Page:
Nassau County Attorney John Ciampoli's firing is a good sign for the second Mangano administration. Good riddance.
Ciampoli is an election lawyer. The state Republicans sent him down from Albany four years ago after Mangano's upset victory in 2009 remained unsettled during a recount. Then he was named county attorney to gerrymander the district maps of the Nassau County Legislature, with the intent to keep the GOP in control for the next decade.
Trained to be a partisan pit bull, Ciampoli tended to see every move through the lens of politics. That was fitting for his initial tasks, but when it came to running the county's legal shop like a well-managed law firm or giving Mangano insightful counsel on when to litigate and on what grounds, Ciampoli came up short. At times, especially with the Nassau Interim Finance Authority, he acted without the boss's knowledge. It's hard to determine what was more embarrassing, his terrible win-loss record in court, or the budget he busted to achieve such mediocrity. He may even have outdone those efforts Wednesday with a bombastic farewell letter that cited Theodore Roosevelt, George Washington and Gen. George Patton.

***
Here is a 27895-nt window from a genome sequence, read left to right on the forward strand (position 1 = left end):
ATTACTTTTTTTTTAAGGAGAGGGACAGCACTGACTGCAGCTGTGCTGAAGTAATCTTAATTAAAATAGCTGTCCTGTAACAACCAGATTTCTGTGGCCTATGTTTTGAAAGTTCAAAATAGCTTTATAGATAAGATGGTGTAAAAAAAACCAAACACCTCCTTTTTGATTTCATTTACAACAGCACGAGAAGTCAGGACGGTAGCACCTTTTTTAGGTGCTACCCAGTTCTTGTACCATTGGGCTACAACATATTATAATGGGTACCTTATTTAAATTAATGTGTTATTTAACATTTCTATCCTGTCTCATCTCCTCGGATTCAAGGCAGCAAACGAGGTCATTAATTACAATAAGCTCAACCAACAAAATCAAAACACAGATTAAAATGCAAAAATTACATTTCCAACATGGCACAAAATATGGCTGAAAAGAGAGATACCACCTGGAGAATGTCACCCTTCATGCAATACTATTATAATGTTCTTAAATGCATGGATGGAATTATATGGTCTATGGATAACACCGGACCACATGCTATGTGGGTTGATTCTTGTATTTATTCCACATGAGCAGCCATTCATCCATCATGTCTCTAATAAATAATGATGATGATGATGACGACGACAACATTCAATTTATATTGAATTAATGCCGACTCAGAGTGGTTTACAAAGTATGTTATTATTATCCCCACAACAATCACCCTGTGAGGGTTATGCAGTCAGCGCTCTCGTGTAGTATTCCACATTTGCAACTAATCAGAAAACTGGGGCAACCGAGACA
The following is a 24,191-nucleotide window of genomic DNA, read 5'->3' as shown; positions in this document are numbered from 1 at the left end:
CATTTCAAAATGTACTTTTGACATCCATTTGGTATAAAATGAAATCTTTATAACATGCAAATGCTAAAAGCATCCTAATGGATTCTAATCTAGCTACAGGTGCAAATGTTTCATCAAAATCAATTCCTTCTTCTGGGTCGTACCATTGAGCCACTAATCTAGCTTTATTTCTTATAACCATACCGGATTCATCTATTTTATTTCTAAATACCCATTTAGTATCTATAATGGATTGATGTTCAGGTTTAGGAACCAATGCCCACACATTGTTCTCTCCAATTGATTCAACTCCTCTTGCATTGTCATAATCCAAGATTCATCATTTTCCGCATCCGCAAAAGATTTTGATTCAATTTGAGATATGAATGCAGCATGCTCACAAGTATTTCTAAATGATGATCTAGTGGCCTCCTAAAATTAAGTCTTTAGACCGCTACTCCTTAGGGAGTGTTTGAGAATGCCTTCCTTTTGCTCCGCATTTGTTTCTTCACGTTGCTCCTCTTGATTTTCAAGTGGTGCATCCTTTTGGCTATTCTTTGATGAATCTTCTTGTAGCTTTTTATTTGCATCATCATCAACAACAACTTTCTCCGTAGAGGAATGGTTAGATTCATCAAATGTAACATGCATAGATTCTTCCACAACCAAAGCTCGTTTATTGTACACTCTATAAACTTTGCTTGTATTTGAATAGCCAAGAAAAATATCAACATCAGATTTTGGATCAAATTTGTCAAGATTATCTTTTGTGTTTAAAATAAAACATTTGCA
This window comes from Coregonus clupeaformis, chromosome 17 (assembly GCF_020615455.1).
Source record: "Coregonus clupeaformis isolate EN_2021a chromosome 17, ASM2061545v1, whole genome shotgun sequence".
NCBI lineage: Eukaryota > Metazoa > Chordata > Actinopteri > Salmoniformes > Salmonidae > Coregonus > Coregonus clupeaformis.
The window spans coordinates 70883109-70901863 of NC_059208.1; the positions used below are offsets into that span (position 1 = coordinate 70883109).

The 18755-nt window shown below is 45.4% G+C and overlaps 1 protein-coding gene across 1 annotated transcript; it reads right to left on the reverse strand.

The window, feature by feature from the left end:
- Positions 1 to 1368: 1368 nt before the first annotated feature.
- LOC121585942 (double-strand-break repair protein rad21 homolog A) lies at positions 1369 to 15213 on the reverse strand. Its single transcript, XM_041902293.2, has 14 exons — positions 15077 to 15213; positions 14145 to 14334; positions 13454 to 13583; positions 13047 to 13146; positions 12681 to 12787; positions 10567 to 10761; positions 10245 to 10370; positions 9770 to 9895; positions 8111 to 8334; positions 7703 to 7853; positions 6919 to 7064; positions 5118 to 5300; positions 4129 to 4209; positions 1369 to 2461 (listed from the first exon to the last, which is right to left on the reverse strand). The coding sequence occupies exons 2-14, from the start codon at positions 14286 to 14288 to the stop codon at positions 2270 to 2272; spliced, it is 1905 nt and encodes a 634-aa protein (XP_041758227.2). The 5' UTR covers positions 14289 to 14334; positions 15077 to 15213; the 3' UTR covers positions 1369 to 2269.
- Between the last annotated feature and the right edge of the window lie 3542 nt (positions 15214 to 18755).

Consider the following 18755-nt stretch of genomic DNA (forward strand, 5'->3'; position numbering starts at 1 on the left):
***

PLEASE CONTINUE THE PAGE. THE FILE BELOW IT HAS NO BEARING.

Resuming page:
Ciampoli's biggest mistake was failing to recognize the authority of others. His ill-advised lawsuits against NIFA undermined Mangano's relationship with the county's fiscal watchdog. He called for a criminal investigation of the legislature's Democratic leader over what was an old-fashioned political spat. He wanted to bypass the legislature in the consolidation of police precincts and in his wacky scheme to sell the county's assessment debt to a private firm. He also farmed out millions of dollars in legal work to politically connected firms.
Ciampoli's replacement is parks Commissioner Carnell Foskey, who needs a new job because his current post is being eliminated. He got the parks job in 2010 after losing his re-election bid as a family court judge. At least we're not being told that a nationwide search was conducted. Mangano would be well-counseled if he took the advice to find himself a top-drawer counselor.